Topband: Pixel Technologies Magnetic RX Loop

Andy Ikin andrew.ikin at
Mon May 9 02:06:07 PDT 2011

Steve WB6RSE wrote on the 8th May. 

"If you've built your own Mobius receiving loop of tried the commercial product, a report of your experience would be of great interest to the Top Band list."



Back in June 2010, I decided to try out this loop architecture to see if there was any benefit compared to the use of a single turn low inductance balanced loop/ amplifier combination. My initial thoughts were; that the Near E-field noise immunity would be the same, but there may be a problem with HF gain. 

My reasoning being:


1.  With a Mobius shielded loop, the outer tube is 2 halves of one turn of the loop (The loop is effectively 2 turns). Hence, the E-Field is not screened from the outer. Therefore, I don't believe that this loop is shielded in the conventional sense.

2.  If my reasoning is incorrect (the Loop is shielded), does it make any difference compared to a single turn un-screen balanced loop? The answer is no; with a single turn balanced loop, any induced E-Field cancels out due the 180 degree output phase difference, providing that the antenna aperture is small in terms of wavelength. The reduction in E-field rejection is also afforded by using a low input impedance/balanced amplifier.  

3. Single and multi-turn loops deliver the same power output, providing that they have the same area/volume. Only the Current/Voltage and impedance relationship is different.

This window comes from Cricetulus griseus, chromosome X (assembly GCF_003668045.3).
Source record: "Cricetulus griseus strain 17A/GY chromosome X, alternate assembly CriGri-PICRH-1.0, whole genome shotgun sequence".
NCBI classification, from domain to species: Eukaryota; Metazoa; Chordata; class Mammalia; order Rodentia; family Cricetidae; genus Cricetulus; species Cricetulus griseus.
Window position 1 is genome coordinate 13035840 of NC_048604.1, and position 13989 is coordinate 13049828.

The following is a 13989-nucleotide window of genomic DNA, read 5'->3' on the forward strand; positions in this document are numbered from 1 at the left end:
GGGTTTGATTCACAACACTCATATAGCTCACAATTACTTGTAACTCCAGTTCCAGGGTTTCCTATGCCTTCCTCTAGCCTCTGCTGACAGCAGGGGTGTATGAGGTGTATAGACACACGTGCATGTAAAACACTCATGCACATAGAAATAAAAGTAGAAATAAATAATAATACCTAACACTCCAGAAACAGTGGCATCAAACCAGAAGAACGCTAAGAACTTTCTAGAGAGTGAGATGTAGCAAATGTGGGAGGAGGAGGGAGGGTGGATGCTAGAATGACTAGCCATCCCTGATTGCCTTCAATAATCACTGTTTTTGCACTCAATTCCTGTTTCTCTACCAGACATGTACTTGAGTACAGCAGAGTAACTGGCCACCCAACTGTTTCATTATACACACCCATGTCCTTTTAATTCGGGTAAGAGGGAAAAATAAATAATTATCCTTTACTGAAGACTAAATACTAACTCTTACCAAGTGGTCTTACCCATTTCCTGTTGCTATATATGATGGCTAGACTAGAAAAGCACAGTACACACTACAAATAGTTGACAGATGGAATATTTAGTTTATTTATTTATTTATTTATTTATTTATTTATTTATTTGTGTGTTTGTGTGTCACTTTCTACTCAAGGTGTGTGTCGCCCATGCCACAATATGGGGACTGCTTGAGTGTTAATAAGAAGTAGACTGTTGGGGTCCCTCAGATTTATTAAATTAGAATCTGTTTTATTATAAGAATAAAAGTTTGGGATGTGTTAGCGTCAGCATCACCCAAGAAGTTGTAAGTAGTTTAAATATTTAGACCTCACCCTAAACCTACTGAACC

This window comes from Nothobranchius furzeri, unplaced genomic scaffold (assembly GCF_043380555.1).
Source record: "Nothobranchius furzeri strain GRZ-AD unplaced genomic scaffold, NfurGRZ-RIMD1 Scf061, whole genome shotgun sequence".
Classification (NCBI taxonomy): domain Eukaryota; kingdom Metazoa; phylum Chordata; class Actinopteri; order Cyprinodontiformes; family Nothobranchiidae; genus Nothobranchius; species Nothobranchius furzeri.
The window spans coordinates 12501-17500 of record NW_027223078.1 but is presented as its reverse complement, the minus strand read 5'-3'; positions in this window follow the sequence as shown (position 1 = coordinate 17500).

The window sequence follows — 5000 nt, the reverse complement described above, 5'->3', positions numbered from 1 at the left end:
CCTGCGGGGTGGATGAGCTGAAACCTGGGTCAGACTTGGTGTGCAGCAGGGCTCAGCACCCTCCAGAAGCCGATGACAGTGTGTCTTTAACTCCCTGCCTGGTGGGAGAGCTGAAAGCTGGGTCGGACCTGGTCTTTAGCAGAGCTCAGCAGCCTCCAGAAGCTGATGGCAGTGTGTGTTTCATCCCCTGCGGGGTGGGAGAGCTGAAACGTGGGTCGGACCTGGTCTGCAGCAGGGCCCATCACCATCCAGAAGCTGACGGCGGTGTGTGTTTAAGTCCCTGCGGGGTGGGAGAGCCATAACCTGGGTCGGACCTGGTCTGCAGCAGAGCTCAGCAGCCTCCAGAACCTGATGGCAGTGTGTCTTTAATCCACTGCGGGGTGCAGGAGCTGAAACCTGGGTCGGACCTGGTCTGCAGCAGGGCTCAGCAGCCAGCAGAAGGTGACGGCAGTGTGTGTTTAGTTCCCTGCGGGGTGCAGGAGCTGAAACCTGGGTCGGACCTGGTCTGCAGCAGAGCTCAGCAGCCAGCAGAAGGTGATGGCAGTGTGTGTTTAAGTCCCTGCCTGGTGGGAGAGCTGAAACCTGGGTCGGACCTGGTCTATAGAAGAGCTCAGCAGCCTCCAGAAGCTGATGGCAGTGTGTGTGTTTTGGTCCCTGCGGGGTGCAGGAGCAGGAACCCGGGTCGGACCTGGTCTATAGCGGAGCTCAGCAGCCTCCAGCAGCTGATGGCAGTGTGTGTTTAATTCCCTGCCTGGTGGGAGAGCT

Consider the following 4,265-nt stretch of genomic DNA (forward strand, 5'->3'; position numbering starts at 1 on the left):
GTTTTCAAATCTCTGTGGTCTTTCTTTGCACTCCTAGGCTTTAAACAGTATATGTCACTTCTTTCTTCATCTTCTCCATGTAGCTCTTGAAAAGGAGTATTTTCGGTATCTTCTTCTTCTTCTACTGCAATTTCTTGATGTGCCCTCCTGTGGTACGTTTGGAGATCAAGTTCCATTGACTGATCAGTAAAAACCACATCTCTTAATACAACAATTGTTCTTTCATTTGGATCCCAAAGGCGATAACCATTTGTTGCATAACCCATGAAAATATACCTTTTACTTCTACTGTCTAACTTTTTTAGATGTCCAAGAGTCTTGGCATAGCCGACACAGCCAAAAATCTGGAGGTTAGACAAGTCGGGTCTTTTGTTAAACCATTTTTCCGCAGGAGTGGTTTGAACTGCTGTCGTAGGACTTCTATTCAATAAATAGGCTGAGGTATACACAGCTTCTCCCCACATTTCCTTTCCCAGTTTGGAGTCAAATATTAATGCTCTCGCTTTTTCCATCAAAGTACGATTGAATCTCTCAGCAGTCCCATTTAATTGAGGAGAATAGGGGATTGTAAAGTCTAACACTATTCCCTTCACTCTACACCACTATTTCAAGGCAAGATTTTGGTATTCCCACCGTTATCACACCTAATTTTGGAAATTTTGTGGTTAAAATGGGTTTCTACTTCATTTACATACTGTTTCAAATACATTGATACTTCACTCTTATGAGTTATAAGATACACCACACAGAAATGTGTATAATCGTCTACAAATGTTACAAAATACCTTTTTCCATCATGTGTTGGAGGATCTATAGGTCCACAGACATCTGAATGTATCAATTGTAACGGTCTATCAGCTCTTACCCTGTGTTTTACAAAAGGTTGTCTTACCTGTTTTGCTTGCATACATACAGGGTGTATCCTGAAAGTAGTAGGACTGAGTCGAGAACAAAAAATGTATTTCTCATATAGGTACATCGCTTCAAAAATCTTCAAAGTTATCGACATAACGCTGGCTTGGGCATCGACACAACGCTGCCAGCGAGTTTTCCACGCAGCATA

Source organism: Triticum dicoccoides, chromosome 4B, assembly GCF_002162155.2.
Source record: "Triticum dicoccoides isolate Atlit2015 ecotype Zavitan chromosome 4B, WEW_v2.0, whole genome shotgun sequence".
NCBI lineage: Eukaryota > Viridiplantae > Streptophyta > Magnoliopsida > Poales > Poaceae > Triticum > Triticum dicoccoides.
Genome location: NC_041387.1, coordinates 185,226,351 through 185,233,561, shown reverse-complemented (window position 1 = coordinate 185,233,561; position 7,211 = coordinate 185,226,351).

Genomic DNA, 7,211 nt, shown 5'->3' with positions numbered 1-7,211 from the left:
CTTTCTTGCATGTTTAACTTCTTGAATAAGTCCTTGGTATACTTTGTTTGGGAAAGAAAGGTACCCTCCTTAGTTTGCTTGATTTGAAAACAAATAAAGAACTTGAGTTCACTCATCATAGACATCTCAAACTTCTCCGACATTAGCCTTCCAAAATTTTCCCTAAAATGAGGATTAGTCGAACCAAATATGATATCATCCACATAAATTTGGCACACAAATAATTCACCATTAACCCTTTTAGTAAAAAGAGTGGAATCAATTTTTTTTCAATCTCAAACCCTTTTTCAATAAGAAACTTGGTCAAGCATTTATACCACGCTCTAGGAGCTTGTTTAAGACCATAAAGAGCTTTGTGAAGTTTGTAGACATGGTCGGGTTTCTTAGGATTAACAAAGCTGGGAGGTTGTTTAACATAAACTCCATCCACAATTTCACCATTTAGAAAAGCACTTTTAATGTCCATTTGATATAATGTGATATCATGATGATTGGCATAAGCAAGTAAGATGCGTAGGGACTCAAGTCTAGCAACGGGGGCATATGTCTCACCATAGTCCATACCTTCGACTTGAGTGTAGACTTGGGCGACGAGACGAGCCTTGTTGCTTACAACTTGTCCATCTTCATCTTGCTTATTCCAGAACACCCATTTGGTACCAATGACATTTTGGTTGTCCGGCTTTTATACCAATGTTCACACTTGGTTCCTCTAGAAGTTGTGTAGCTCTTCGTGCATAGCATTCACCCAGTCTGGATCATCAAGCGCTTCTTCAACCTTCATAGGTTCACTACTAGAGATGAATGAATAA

4. Therefore, the Mobius shielded loop provides 2 x the Voltage and 1/2 the Current and 4 x the impedance of single turn loop.

5. The capacitance of the Mobius is an order of magnitude higher than a 1 turn loop, this combined with much higher loop impedance may affect the HF response.


Notwithstanding the above. A Mobius shielded loop was constructed using 38inch diam. aluminium tube, 3/4inch OD with a split at the top of the loop, the inner wire was made from the outer braid of RG58c. This loop is effectively 2 turns with a loop inductance of 10uH (res. freq is 5.1MHz). This compares to 2.2uH for a 1 turn loop with above size of tube (Res. Freq. >50MHz).


Both loops were compared using a test set-up that provides an H-field from 50kHz to 30MHz. 

The amplifier used on the Mobius loop was a high gain balanced loop amplifier.


The net result was that below 18MHz any gain difference was only due to differences in the loop to amplifier match. 

Between 18MHz and 30MHz the gain of the Mobius drops off significantly by up to 12dB due to the very high loop capacitance. 

Both loops had identical nulls. 


As far as can see; there is no technical reason to use a Mobius loop for a broadband antenna. 





Andrew Ikin G8LUG

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